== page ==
If the authorities were concerned about making the online space safe for Singaporeans, as I am sure they are, then they should deal with cases like Priya’s more effectively and swiftly. The man who had been harassing her is still out there, probably feeling superior that he is getting away with his actions.

Trying to change behaviour is one of the hardest, if not the hardest, things to do. Just look at the courtesy campaign which was first introduced in the 70s. It’s now been re-named the Singapore Kindness Movement.

The Internet, and in particular, the blogosphere, is relatively young. It (the socio-political part of it) only came to its own in the last few years. And yes, it is very critical of the government but guess what – it is the same anywhere else. Perhaps the underlying issue here is that the Singapore government is one which is unfamiliar with criticisms and the nature of these. As with others on the Internet, therefore, I would urge the government to give itself time to acclimatise to the strange and new environment it finds itself in, online.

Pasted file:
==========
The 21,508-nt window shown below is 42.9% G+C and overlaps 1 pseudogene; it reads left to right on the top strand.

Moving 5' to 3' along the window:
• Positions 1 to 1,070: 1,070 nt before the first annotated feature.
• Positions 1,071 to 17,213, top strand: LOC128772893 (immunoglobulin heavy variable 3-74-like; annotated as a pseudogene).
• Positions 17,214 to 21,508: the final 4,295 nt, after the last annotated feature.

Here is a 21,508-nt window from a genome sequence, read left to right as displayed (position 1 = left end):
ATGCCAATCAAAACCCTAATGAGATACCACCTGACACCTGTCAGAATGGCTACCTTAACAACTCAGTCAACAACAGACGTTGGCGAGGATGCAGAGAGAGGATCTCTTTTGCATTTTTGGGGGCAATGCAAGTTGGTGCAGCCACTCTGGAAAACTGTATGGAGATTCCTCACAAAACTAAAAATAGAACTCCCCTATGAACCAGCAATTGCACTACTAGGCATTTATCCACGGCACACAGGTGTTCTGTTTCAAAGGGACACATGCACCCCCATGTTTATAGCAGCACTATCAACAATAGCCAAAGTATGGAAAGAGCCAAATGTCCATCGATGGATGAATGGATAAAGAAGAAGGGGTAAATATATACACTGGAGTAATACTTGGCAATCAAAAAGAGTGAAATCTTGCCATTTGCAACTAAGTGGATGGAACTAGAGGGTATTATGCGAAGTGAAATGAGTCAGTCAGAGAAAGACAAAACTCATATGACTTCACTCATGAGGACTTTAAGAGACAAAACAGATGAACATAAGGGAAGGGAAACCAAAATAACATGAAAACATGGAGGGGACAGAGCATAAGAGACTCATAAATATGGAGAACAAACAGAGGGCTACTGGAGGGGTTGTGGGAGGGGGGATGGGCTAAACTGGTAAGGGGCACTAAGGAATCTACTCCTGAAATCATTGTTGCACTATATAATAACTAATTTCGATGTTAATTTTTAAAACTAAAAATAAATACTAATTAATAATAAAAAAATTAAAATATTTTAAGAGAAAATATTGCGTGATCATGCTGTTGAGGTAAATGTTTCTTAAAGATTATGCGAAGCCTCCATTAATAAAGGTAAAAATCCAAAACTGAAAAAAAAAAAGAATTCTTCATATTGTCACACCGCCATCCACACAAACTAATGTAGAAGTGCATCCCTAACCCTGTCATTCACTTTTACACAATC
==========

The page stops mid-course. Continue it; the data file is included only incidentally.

The worst thing it can do is to retreat to its old habits of wanting to control – even if, as the MICA minister suggests, this is done vicariously.

As for myself, I am a blogger. I am not a policeman.

It is not my job to tell others how they should behave, what they should speak, how they should speak it, or when they should speak.

And I would say, it is neither the government’s job to do so.

Lets not get into this mode of wanting to coerce or control everything. The expiry date for this sort of thinking has long passed.